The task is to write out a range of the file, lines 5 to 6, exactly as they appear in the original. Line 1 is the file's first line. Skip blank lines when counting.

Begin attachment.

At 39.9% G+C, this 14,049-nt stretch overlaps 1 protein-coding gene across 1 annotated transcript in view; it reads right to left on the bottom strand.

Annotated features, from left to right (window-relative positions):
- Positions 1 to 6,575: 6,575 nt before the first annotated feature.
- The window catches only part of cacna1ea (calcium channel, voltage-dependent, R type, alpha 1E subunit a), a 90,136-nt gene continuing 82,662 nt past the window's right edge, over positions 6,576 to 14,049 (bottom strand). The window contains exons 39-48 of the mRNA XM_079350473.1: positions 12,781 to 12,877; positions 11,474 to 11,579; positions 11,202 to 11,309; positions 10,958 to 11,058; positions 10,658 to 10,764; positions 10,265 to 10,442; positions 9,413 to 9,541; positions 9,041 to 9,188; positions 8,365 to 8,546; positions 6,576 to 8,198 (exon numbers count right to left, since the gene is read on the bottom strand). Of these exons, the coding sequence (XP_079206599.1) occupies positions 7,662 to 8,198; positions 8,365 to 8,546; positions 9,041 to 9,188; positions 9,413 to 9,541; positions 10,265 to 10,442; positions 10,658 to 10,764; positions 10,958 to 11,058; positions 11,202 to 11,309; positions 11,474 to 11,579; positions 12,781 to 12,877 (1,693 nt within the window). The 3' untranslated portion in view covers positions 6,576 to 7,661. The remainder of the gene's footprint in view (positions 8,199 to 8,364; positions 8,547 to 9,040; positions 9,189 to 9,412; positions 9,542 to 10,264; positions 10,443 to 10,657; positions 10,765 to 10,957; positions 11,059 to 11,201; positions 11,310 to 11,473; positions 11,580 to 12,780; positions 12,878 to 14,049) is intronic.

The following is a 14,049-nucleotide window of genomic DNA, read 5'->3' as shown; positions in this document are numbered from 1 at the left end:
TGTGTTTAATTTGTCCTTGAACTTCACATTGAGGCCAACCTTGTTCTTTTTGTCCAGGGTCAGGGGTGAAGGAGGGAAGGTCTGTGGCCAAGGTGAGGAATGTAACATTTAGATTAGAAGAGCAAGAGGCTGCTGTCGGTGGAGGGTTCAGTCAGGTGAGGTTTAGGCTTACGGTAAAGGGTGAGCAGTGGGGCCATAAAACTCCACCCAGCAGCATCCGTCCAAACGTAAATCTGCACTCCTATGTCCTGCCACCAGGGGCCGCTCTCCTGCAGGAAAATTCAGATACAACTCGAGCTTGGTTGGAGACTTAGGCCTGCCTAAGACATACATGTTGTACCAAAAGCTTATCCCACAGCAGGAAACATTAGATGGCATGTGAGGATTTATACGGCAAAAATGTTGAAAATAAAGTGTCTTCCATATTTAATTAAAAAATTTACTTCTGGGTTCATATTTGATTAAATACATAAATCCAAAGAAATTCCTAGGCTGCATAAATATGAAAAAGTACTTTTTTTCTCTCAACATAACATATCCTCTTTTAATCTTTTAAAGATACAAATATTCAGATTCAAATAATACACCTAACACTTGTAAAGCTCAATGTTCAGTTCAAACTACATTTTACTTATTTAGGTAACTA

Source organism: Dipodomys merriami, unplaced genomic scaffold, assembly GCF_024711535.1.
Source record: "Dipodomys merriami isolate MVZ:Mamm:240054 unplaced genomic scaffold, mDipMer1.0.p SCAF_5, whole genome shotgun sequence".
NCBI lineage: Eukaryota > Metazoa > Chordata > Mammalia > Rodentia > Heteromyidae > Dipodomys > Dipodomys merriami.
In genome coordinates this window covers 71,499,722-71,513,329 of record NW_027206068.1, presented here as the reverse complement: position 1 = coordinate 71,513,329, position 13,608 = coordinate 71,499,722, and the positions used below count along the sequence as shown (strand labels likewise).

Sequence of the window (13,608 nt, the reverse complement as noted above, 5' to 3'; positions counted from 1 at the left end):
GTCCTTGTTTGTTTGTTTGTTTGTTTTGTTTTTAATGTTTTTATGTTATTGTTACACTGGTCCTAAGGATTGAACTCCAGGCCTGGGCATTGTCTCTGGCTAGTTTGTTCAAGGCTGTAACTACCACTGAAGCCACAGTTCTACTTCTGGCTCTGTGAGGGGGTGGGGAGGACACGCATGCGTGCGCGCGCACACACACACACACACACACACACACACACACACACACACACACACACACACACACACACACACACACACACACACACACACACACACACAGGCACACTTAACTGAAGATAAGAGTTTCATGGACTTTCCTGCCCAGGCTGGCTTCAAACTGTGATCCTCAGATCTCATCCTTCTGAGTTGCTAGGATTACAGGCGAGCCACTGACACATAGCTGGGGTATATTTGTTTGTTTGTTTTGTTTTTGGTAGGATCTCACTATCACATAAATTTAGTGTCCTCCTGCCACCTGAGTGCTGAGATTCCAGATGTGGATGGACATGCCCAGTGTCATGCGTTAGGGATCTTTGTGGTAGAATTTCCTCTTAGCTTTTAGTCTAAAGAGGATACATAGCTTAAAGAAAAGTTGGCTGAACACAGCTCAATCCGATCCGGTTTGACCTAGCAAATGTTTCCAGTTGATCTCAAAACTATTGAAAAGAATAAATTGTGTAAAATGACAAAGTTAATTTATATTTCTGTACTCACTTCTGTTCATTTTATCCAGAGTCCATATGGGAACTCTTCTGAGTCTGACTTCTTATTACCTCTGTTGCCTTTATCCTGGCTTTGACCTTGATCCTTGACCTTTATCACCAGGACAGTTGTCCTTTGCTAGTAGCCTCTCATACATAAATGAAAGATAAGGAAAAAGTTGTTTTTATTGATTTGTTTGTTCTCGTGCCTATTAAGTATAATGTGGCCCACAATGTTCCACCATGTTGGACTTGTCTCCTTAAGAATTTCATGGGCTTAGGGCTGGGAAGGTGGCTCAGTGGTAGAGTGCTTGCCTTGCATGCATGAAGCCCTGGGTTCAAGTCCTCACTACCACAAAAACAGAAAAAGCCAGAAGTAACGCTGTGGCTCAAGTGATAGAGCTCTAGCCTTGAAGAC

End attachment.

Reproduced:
The following is a 14,049-nucleotide window of genomic DNA, read 5'->3' as shown; positions in this document are numbered from 1 at the left end:
TGTGTTTAATTTGTCCTTGAACTTCACATTGAGGCCAACCTTGTTCTTTTTGTCCAGGGTCAGGGGTGAAGGAGGGAAGGTCTGTGGCCAAGGTGAGGAATGTAACATTTAGATTAGAAGAGCAAGAGGCTGCTGTCGGTGGAGGGTTCAGTCAGGTGAGGTTTAGGCTTACGGTAAAGGGTGAGCAGTGGGGCCATAAAACTCCACCCAGCAGCATCCGTCCAAACGTAAATCTGCACTCCTATGTCCTGCCACCAGGGGCCGCTCTCCTGCAGGAAAATTCAGATACAACTCGAGCTTGGTTGGAGACTTAGGCCTGCCTAAGACATACATGTTGTACCAAAAGCTTATCCCACAGCAGGAAACATTAGATGGCATGTGAGGATTTATACGGCAAAAATGTTGAAAATAAAGTGTCTTCCATATTTAATTAAAAAATTTACTTCTGGGTTCATATTTGATTAAATACATAAATCCAAAGAAATTCCTAGGCTGCATAAATATGAAAAAGTACTTTTTTTCTCTCAACATAACATATCCTCTTTTAATCTTTTAAAGATACAAATATTCAGATTCAAATAATACACCTAACACTTGTAAAGCTCAATGTTCAGTTCAAACTACATTTTACTTATTTAGGTAACTA